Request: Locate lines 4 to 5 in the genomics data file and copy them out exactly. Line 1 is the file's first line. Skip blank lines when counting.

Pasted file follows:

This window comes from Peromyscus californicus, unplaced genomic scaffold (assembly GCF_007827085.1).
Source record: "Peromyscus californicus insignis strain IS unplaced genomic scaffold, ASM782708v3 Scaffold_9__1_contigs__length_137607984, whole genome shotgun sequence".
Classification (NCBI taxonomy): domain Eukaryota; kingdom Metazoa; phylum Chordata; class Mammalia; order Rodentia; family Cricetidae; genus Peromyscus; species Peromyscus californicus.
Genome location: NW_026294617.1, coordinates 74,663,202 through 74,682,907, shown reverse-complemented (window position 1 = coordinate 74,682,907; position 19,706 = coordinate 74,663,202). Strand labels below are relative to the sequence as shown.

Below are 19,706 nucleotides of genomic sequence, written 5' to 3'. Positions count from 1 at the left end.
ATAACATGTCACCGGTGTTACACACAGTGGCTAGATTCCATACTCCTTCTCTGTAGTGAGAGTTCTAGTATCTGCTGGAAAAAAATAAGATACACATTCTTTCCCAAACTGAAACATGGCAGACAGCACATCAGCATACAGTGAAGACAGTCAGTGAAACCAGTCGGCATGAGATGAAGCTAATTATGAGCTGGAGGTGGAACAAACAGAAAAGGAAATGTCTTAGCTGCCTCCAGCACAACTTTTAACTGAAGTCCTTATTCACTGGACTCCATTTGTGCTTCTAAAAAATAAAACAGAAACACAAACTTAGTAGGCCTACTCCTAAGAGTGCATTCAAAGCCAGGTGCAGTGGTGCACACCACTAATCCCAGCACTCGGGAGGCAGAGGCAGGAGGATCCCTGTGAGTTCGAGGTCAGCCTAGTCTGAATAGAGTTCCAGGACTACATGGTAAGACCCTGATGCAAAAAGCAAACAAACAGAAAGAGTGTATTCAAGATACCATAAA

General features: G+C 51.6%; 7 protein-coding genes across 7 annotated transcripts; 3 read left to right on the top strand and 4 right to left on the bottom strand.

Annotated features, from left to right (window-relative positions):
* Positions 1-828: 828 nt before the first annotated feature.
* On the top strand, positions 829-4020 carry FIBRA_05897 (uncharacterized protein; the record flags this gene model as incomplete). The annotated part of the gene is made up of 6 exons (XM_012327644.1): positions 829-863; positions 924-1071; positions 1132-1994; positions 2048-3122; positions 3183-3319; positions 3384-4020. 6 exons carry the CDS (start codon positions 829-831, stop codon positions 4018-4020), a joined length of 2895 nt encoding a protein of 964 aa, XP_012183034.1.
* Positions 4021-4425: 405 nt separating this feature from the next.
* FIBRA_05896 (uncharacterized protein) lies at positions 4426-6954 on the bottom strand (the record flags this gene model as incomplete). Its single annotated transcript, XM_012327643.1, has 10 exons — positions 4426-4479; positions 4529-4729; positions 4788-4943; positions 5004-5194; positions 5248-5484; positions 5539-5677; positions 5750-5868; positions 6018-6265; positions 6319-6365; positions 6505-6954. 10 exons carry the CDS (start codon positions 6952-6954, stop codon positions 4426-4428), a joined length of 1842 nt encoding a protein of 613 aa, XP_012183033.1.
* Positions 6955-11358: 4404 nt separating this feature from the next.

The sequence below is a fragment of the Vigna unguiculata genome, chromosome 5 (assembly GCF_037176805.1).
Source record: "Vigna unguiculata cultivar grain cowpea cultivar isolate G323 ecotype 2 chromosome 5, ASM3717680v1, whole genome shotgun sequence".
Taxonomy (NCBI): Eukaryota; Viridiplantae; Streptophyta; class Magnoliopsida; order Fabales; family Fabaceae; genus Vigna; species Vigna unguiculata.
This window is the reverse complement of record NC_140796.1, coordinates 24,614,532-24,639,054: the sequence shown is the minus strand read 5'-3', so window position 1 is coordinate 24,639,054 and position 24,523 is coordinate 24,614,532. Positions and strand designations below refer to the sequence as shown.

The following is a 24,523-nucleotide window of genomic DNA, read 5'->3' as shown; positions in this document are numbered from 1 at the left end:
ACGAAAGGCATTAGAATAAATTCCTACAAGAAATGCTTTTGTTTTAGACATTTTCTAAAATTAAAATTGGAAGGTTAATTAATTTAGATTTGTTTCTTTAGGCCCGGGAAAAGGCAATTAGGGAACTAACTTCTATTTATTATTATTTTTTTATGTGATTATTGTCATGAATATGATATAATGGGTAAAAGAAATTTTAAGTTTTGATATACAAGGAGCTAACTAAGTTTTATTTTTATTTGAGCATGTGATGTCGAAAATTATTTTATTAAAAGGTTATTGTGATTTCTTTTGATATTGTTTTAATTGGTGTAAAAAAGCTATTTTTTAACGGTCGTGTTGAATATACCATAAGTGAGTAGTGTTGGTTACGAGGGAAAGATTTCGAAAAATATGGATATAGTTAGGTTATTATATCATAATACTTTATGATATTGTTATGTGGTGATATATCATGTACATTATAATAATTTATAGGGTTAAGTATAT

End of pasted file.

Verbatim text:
Genome location: NW_026294617.1, coordinates 74,663,202 through 74,682,907, shown reverse-complemented (window position 1 = coordinate 74,682,907; position 19,706 = coordinate 74,663,202). Strand labels below are relative to the sequence as shown.

Below are 19,706 nucleotides of genomic sequence, written 5' to 3'. Positions count from 1 at the left end.